This is not only poor policy, but also poor theology. Nothing in the Christian tradition requires that we deny poor women health benefits and services that are readily available to the rest of society. Nothing in the Christian tradition suggests that an employer’s scruples deserve greater consideration than an employee’s health. Instead, the words of Jesus warn us against placing heavy burdens on the backs of those least able to bear them.

At USAToday Bishop Gene Robinson writes:

Today, the Supreme Court will hear arguments by Hobby Lobby, a nationwide chain of craft stores, asking the court for the right to discriminate against their employees who are entitled to reproductive health care under the Affordable Care Act. I know that Hobby Lobby’s owner family, the Greens, are deeply religious people, and I respect their beliefs. They object to certain forms of birth control, claiming they constitute abortion (a “fact” disputed by much of the medical community). The Greens claim that corporations, through their owners, have freedom of religion — a very slippery slope. But should the entire company and its 14,000 employees be held hostage by the beliefs of its owners?

Transcripts will be here

Photo courtesy of Garrett-Evangelical Theological Seminary in Evanston, Ill


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Richard III

Just one more attempt by religious fundamentalists to inflict their moral worldview on anyone unlucky enough to be employed by them. And if they could have their way I’m quite certain they would do it to us all.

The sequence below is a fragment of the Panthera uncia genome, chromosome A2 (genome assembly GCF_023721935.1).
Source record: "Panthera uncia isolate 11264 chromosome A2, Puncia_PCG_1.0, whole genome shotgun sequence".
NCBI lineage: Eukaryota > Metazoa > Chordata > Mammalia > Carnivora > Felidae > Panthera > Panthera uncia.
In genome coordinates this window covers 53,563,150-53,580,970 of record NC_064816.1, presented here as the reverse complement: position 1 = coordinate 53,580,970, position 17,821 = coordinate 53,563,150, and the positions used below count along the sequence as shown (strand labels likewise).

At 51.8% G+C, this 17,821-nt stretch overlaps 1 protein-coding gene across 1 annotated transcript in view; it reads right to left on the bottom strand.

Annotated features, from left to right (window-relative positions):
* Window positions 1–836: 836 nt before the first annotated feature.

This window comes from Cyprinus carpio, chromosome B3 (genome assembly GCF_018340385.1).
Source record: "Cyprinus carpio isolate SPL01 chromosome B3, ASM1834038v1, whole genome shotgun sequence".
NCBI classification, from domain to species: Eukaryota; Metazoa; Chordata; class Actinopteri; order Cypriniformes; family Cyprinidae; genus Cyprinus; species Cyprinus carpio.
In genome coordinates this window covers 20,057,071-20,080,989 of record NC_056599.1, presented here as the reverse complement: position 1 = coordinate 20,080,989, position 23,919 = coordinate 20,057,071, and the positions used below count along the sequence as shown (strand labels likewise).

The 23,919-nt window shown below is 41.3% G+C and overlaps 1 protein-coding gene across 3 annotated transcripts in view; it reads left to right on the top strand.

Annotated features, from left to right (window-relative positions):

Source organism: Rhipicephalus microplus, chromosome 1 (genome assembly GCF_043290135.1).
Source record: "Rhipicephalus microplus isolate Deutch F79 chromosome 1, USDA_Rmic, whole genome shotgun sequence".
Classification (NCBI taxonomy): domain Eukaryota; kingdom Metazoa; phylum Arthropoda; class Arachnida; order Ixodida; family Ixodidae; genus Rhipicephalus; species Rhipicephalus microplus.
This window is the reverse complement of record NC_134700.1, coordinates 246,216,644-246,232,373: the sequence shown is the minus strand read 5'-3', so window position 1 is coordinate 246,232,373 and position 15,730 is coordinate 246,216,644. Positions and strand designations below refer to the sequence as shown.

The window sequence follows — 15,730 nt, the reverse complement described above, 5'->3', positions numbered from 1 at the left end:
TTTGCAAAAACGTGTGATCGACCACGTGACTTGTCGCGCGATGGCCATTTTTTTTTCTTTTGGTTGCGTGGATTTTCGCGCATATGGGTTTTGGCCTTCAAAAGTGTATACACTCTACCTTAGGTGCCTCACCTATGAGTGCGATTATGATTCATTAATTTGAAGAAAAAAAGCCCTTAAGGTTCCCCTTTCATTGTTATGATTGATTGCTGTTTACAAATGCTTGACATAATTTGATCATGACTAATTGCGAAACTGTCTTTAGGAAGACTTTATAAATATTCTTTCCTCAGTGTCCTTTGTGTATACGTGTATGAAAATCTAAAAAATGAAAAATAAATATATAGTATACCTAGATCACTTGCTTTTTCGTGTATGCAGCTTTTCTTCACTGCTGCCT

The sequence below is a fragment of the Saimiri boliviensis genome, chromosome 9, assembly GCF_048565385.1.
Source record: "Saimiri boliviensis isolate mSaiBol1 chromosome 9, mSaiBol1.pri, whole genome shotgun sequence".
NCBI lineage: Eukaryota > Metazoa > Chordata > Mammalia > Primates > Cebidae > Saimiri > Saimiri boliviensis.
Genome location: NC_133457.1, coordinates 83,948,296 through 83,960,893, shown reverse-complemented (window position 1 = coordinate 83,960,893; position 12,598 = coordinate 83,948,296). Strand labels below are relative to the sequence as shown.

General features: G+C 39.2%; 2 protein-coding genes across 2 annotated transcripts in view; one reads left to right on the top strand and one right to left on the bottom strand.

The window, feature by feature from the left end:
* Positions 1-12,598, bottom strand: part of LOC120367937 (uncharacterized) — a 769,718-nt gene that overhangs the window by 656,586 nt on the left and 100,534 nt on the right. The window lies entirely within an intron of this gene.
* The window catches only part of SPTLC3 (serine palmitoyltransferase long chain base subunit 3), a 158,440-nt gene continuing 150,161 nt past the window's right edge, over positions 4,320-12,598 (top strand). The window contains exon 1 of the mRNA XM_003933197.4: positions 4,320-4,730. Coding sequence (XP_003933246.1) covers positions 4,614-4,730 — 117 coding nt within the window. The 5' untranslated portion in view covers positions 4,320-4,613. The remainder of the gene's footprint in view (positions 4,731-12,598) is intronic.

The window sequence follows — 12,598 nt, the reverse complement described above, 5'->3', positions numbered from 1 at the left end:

Richard Warren

John B. Chilton

And now this from the Washington Post:

“But a majority of the justices seemed to agree that the family-owned businesses that objected to the requirement were covered by a federal statute that gives great protection to the exercise of religion. That would mean the government must show the requirement is not a substantial burden on their religious expression, and that there was no less intrusive way to provide contraceptive coverage to female workers.”

This federal statute was championed by Ted Kennedy, passing the Senate 98-0 and signed by Bill Clinton in response to a Supreme Court decision written by Scalia. See:


@ Theocrats: Profit or Prophet, CHOOSE ONE.

JC Fisher


One more thing…

And as to Robert’s question about whether corporations exist purely for profit…the answer is obviously no. Again corporations exist in the context of the laws and the constitution to provide some benefit to the people of the nation. Why would congress enact a law that allowed an entity to be formed or exist if it had no interest in doing so?

Now that interest (of allowing a corporation to exist) can be debated, for good or ill…but congress’ interest isn’t in the corporation’s profit only, but the tax revenues (both corporate and individual) to pay to promote the circumstances under which the corporations and the nation’s citizenry exists (security, infrastructure, etc.) and now, under the mandate, to provide for the wellbeing of it’s citizenry.

With all due respect that’s a really stupid question (or at least equivalent to a “live breaking news” media-hyped way of asking it) and distracts us from the issue at hand.